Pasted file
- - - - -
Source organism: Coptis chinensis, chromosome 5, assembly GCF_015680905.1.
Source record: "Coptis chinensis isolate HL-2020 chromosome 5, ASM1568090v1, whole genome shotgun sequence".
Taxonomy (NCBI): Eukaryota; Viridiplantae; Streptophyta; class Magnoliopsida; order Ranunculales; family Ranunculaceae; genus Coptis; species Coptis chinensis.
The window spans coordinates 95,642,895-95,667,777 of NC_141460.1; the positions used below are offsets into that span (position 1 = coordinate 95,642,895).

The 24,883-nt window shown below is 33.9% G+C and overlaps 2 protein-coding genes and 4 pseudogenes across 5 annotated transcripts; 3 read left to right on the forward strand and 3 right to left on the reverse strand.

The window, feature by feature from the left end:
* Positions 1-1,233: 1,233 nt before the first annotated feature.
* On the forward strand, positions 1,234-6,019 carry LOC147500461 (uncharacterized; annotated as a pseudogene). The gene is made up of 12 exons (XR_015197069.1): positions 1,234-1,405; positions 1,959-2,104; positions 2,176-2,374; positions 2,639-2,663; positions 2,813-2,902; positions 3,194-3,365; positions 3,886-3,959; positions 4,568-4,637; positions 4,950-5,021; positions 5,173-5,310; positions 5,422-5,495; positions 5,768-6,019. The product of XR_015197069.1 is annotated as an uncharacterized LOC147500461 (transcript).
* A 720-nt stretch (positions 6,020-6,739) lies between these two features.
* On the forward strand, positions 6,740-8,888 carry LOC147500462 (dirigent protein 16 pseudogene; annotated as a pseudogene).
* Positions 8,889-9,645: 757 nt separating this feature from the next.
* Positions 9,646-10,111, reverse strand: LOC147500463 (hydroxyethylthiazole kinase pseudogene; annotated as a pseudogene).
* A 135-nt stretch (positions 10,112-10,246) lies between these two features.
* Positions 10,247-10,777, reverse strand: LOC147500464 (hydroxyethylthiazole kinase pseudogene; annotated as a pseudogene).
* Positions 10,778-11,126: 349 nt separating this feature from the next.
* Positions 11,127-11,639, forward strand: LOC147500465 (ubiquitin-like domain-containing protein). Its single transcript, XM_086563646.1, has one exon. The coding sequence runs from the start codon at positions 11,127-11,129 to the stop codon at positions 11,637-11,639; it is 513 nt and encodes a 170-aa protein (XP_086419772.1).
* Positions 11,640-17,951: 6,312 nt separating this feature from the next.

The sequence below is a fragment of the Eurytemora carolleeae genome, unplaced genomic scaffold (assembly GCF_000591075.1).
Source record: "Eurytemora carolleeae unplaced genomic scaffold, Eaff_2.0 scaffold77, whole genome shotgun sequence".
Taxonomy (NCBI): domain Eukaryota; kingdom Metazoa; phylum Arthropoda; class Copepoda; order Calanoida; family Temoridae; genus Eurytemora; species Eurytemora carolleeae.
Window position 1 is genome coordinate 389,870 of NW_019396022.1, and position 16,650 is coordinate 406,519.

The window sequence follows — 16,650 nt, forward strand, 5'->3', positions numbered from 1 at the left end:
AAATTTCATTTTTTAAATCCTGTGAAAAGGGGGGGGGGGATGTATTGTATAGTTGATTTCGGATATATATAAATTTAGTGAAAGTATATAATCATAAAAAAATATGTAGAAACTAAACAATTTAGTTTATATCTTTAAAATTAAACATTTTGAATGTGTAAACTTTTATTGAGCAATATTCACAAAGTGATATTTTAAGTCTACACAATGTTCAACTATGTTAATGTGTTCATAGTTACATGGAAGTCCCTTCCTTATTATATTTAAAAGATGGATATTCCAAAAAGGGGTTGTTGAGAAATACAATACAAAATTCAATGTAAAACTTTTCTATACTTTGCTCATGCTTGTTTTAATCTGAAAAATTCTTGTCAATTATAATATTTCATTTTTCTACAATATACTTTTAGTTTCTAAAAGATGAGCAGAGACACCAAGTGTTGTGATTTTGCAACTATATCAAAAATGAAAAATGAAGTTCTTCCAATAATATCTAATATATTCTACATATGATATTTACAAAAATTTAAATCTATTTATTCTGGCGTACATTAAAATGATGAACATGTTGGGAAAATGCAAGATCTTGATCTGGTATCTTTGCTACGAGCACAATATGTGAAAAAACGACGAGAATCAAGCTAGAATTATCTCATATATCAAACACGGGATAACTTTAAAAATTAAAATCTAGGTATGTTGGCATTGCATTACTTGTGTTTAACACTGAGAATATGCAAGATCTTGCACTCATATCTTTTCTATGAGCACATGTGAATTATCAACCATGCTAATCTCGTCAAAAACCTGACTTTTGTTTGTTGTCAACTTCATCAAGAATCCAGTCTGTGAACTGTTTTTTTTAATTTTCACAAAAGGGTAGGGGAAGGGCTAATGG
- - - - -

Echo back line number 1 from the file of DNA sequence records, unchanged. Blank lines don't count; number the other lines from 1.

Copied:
Source organism: Coptis chinensis, chromosome 5, assembly GCF_015680905.1.